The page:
From the Omicron and siblings front, the Center for Disease Control’s weekly interpretation of its Covid statistics tells us

Cases

As of November 2, 2022, the current 7-day average of weekly new cases (39,016) increased 4.7% compared with the previous 7-day average (37,261). A total of 97,604,763 COVID-19 cases have been reported in the United States as of November 2, 2022.

Variant Proportions

CDC Nowcast projections for the week ending November 5, 2022, estimate that the combined national proportion of lineages designated as Omicron will continue to be 100%. 

The Wall Street Journal points out

Two BA.5 offshoots, BQ.1 and BQ.1.1, are gaining ground in the U.S., now accounting for an estimated 35% of cases this past week, CDC data show. Researchers and health officials have flagged both BQ variants and another variant called XBB as strains to watch, in part because they might heighten the risk for reinfection or evade certain treatments.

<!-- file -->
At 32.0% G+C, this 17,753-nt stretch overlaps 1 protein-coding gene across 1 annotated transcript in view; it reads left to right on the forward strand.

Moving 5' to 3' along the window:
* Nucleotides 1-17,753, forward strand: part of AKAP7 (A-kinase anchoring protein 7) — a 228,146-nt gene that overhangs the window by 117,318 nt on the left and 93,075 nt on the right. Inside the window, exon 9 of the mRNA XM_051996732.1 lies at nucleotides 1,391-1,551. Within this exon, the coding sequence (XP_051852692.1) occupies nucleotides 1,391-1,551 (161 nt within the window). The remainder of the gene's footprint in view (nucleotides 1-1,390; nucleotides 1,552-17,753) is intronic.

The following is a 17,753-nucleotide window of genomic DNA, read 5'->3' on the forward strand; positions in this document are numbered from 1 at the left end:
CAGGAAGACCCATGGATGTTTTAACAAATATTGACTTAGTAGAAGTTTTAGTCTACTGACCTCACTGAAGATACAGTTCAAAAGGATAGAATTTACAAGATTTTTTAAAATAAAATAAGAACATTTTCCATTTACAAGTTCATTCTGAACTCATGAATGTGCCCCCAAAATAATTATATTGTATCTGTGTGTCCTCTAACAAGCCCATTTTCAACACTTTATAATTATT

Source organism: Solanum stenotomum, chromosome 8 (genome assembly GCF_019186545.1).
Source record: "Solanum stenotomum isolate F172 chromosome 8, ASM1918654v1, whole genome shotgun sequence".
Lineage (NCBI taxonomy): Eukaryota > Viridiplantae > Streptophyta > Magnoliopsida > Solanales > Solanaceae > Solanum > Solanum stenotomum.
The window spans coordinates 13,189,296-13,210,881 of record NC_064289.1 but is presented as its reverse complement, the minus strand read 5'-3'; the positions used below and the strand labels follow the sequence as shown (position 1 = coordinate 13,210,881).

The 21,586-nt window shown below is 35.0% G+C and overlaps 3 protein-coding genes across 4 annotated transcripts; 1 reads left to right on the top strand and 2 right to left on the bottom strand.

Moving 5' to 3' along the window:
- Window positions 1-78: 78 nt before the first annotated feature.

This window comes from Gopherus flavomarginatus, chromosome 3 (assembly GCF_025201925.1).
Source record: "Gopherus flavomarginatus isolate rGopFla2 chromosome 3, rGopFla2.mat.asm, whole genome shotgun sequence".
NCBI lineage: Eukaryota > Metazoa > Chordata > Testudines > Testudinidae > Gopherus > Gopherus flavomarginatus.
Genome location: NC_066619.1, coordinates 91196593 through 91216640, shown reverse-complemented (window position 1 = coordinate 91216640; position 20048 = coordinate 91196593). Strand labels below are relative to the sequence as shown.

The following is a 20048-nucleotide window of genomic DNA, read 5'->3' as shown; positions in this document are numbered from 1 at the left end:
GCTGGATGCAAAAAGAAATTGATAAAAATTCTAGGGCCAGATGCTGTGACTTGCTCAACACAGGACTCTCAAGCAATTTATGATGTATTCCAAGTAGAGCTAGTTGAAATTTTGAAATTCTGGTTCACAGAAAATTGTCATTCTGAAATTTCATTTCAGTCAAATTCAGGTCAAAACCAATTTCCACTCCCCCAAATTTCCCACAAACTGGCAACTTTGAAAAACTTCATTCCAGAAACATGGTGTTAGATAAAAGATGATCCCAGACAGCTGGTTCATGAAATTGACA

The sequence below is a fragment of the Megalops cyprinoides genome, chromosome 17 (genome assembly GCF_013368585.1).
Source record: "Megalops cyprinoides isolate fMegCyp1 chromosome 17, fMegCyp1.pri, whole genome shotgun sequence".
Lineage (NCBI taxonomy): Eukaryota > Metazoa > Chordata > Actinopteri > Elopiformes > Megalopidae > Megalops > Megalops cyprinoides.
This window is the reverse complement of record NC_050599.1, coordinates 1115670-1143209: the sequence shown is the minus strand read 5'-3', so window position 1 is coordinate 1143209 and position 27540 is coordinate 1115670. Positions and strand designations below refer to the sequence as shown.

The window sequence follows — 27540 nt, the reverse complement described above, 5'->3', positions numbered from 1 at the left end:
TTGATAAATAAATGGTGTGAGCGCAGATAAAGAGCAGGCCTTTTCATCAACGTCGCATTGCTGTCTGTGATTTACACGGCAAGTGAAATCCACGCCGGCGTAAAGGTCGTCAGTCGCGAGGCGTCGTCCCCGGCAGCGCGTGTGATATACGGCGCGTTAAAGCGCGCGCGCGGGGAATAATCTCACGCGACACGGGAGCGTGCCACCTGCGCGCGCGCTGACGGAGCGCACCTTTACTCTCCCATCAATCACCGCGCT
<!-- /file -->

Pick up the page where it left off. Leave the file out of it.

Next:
Hospitalizations

The current 7-day daily average for October 26–November 1, 2022, was 3,272. This is a 1.0% decrease from the prior 7-day average (3,306) from October 19–25, 2022.

Deaths

The current 7-day average of new deaths (358) decreased 3.0% compared with the previous 7-day average (369). As of November 2, 2022, a total of 1,068,667 COVID-19 deaths have been reported in the United States.

Vaccinations

As of November 2, 2022, 640.9 million vaccine doses have been administered in the United States. Overall, about 266.4 million people, or 80.2% of the total U.S. population, have received at least one dose of vaccine. About 227.4 million people, or 68.5% of the total U.S. population, have completed a primary series.

Of those who have completed a primary series, about 112.5 million people have received a booster dose, and more than 26.38 million people have received an updated (bivalent) booster dose. But 49.1% of the total booster-eligible population has not yet received a booster dose. 

STAT News adds

New data from Pfizer and BioNTech on their bivalent Covid-19 vaccine suggests the updated product may be more protective against more recent Omicron subvariants than the original version of the vaccine, the companies said in a statement released Friday.